Ongoing employment discrimination litigation between the University of Minnesota and a former golf coach is now focused on a cellphone. Former women’s associate golf instructor Kathryn Brenny sued the university, claiming that golf director John Harris stripped her of her duties once he discovered she is a lesbian.
What can employers do when employees insist on clocking out and continuing to work? Warn them—and then discipline them. If you terminate employees for refusing to listen, they won’t be eligible for unemployment compensation and you will also protect your company from an overtime lawsuit.
Here’s something to consider before you reflexively terminate an employee who walks out. If she’s so distraught that she’s shaking, crying and hysterical, she may need FMLA leave. Instead of terminating her, let her know she should request FMLA leave.
The Minnesota Parental Leave Act provides up to six weeks of leave for childbirth and recovery or adoption. Employees who take leave are entitled to reinstatement. It also includes a provision for extending parental leave, stating that leave “may not exceed six weeks, unless agreed to by the employer.” Until now, it remained up in the air what should happen to the reinstatement right if the employer agreed to a longer leave.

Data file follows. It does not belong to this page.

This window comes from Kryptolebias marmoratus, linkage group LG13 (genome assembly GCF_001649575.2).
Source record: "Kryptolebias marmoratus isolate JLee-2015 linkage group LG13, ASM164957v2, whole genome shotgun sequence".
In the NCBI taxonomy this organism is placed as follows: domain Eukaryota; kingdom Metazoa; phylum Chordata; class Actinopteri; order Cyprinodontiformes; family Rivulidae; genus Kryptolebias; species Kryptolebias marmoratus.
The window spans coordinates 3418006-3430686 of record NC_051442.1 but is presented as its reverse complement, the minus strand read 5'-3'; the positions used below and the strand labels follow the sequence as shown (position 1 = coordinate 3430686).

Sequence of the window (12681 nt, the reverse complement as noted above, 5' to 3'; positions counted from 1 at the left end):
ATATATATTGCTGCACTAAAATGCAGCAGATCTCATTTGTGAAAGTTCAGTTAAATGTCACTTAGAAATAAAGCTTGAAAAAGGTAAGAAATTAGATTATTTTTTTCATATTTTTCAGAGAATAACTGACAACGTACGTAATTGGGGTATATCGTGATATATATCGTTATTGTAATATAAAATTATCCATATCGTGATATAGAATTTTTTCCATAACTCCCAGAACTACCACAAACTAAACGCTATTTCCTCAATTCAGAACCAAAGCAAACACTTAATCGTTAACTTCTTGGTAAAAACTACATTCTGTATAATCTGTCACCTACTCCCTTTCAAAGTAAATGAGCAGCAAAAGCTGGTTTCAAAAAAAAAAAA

When an employee works in a demanding position and has a medical crisis, he may not be able to return quickly to his old job. It’s entirely possible he may use all available FMLA leave and other accrued leave and still receive clearance to work. That doesn’t mean his employer isn’t obligated to try to reasonably accommodate him.
The Minnesota Court of Appeals recently gave employers some certainty regarding the state’s Drug and Alcohol Testing in the Workplace Act. But that certainty is a double-edged sword.
Workers receiving unemployment benefits are encouraged to take available positions even if it looks like the job may be unsuitable. As incentive, taking the job and then quitting within 30 days won’t bar continued benefits. The date that counts isn’t the last day worked, but the day the worker gave notice.
Employees have a limited window in which to file discrimination complaints and related lawsuits. Miss the deadline and the case is over. That’s why it’s important to document all employment decisions—even trivial ones—with a note and a date for the record.
Many employers assume that the National Labor Relations Ac, enacted over 70 years ago, applies only to unionized workplaces and employees who belong to unions. Not true. In fact, the NLRA covers almost all employees and private employers.
Before you jump on the independent contractor bandwagon, remember that when challenged, many such arrangements fail to meet legal tests. The more control you assert over so-called independent contractors, the more likely a court will call them employees.